How to get your child to clean their room

One of the most common battles between pre-teens and their parents centers around messy rooms. What may start as a simple request for hygiene can quickly spiral into a control issue. And the more you ask, plead or insist, the less likely your child is to clean his room.

Below are some tips from other parents on how to de-fuse the situation. Not all of these tips will result in a clean room, but they can help you call a truce in your home.

Your Pre-Teen’s Point of View

“A room is very important to a young adolescent. It is their cocoon, their greeting place to have friends over, and their world. Letting them control it is their right. Yet, it is your right as a parent to have the final say, as long as you keep your perspective reasonable given their age. Try to look at your pre-teen’s room not as Martha Stewart but as an anthropologist. The room and what’s in it is a key to understanding who your daughter is becoming. What is she collecting? It’s her private world, her private life. We can be invited in, but we can not to control it.”

Setting Some Ground Rules

“We have a few basic rules as far as keeping rooms clean here:

  • 1) It can’t be a fire hazard — there have to be clear paths through the room so that you can navigate across the room safely.
  • 2) It can’t be a “bug-attractor” — no food in the room, no food wrappers or anything that is yummy looking to a bug. As my exterminator will attest to, I hate bugs, and will let loose an entire can of Raid on a single ant if it’s inside my house.
  • 3) My daughter can keep her clothes where she’d like, but she can’t expect me to replace them if they are abused, iron them if they get wrinkled, or wash them if they’re not in the hamper on laundry day. (And when my daughter heard that scorpions and spiders love piles of clothing, her clothing got picked up pretty quickly and has been much better since then!)
  • 4) She pays for replacement of any property (hers, mine, school’s, or anyone’s) that gets damaged in her room due to misuse or abuse due to a messy room or neglect. My daughter’s room is not neat-as-a-pin, however, it is reasonable most of the time, so it works pretty well.”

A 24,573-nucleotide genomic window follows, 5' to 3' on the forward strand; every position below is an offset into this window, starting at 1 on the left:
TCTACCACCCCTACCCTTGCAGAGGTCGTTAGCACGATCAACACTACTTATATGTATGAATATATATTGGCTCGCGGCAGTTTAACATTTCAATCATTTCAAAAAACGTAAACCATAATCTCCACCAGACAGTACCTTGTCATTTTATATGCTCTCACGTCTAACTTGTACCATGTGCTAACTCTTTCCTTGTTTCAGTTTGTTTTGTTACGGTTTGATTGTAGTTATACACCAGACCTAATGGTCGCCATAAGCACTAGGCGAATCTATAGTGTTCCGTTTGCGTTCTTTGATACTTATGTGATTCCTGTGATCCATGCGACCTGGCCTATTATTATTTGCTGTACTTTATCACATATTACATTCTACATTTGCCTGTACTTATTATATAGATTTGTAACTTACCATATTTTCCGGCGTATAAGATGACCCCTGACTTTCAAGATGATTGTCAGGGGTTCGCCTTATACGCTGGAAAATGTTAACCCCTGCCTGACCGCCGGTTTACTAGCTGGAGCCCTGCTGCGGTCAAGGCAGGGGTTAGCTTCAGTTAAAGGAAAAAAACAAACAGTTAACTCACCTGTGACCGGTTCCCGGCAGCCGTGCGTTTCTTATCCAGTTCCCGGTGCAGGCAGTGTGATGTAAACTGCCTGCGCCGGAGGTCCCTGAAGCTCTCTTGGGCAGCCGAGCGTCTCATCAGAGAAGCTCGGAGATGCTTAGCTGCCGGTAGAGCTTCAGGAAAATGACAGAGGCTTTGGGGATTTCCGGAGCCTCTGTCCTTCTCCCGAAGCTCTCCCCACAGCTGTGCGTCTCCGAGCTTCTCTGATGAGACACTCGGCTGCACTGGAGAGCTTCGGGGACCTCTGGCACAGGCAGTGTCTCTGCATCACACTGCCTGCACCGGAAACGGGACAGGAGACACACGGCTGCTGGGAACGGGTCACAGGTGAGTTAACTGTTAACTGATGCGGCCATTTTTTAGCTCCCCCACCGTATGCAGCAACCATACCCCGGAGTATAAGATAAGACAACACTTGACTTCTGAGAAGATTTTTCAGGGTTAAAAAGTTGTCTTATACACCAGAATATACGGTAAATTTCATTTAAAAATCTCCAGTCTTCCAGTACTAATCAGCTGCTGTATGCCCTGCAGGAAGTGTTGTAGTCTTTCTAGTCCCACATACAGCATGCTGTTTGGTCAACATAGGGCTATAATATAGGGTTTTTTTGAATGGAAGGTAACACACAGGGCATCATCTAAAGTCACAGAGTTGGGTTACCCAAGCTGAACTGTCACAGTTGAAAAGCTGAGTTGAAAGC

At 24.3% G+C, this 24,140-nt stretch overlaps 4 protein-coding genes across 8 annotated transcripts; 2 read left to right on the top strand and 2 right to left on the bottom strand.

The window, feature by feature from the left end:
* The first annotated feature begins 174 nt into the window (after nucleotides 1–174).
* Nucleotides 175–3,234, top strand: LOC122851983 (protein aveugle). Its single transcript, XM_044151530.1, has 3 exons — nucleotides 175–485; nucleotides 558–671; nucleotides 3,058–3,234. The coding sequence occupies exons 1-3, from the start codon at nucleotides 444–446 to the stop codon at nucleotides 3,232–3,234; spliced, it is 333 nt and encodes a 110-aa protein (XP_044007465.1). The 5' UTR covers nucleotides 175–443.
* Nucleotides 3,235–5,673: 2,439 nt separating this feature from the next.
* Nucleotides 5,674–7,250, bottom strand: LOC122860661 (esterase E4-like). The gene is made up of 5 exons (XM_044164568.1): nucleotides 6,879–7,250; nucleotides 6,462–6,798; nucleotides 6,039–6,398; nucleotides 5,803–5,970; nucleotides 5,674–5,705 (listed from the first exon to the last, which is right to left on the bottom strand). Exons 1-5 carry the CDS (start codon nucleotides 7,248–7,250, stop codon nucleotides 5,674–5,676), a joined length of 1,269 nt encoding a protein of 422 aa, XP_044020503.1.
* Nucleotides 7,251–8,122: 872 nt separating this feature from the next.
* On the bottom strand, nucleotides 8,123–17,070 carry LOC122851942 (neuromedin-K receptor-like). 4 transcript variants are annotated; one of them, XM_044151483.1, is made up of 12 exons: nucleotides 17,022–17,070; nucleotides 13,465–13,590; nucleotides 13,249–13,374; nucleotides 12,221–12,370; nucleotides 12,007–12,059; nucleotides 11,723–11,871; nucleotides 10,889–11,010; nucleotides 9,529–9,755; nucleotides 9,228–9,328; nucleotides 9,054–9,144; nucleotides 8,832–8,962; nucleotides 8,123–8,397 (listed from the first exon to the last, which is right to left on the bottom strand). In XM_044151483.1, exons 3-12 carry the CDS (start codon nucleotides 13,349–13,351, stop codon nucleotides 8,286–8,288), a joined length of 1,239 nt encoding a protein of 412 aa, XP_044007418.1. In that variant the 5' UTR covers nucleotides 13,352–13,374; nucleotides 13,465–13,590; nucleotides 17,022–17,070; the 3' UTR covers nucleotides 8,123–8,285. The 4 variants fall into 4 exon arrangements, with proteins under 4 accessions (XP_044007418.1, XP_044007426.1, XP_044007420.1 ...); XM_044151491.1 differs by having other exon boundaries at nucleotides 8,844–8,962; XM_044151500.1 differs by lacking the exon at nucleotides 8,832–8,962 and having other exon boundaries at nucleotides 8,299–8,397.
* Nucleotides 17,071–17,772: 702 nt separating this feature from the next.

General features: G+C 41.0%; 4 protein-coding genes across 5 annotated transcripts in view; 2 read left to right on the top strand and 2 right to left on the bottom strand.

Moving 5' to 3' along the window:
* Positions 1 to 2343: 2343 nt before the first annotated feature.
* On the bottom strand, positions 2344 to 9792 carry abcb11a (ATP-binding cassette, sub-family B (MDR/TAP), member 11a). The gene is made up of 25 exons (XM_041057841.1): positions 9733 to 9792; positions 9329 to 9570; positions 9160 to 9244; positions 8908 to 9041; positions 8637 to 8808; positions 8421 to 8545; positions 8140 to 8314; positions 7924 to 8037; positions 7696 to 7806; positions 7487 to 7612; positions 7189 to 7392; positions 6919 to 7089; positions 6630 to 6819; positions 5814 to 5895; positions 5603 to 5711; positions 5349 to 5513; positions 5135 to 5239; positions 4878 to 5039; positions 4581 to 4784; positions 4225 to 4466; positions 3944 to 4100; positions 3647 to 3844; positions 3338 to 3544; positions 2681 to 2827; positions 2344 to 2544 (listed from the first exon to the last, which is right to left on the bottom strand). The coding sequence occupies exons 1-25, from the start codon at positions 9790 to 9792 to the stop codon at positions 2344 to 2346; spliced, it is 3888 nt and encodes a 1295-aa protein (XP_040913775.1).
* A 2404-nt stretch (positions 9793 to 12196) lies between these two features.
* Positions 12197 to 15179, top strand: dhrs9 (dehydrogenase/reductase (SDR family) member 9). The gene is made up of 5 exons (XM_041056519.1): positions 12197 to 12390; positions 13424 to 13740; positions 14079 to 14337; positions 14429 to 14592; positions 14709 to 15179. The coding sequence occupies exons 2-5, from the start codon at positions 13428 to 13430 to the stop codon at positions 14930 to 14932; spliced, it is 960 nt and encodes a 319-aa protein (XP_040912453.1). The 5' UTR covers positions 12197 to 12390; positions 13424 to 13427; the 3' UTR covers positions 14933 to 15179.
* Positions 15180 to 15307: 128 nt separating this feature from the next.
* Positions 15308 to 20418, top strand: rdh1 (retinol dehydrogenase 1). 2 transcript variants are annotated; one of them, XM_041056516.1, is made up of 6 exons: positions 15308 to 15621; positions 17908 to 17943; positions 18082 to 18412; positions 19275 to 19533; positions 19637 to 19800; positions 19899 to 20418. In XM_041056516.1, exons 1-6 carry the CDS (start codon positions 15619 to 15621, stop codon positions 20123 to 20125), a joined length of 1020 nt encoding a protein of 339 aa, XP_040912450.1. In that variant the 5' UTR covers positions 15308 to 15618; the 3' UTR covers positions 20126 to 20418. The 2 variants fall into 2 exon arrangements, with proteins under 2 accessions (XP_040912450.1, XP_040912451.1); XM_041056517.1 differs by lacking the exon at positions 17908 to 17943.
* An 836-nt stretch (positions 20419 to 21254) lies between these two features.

A Compromise

“My husband wants our kids to have spotless rooms. I just try to shut the door. So we’ve compromised. They clean it thoroughly once a week and we keep the door shut the rest of the week.”

Controlling the Clutter

“Our daughter’s room is a big issue at our house. What helps a bit is doing a clean-out every three months and getting rid of stuff, whether it’s boxing it up and storing it in the basement or giving it away. Having a laundry basket in her room helps too.”

Knowing When to Give up the Fight

“I have come to realize that this is not an issue that I want to argue about with my daughter. I will continue to ask her to clean it if we are having company, but I think I will just leave it alone. I believe that even she would like it cleaned but now it is overwhelming her. When she realizes that she is embarrassed to invite someone over because of her room, I guess she will clean it. I feel better already.”

“After a few years of screaming, threats, tears, frustration, I just said ‘FORGET IT.’ It wasn’t worth my time anymore. It didn’t affect me as I didn’t have to sleep in it. And if she didn’t mind having her friends see her “pig sty” then why should I mind? It took a good few months before she realized that we weren’t hassling her anymore, and she started to keep it clean. Of course, it could’ve been her older brother’s best friend looking at it and saying, ‘That is disgusting!’ Oh well, whatever it takes.”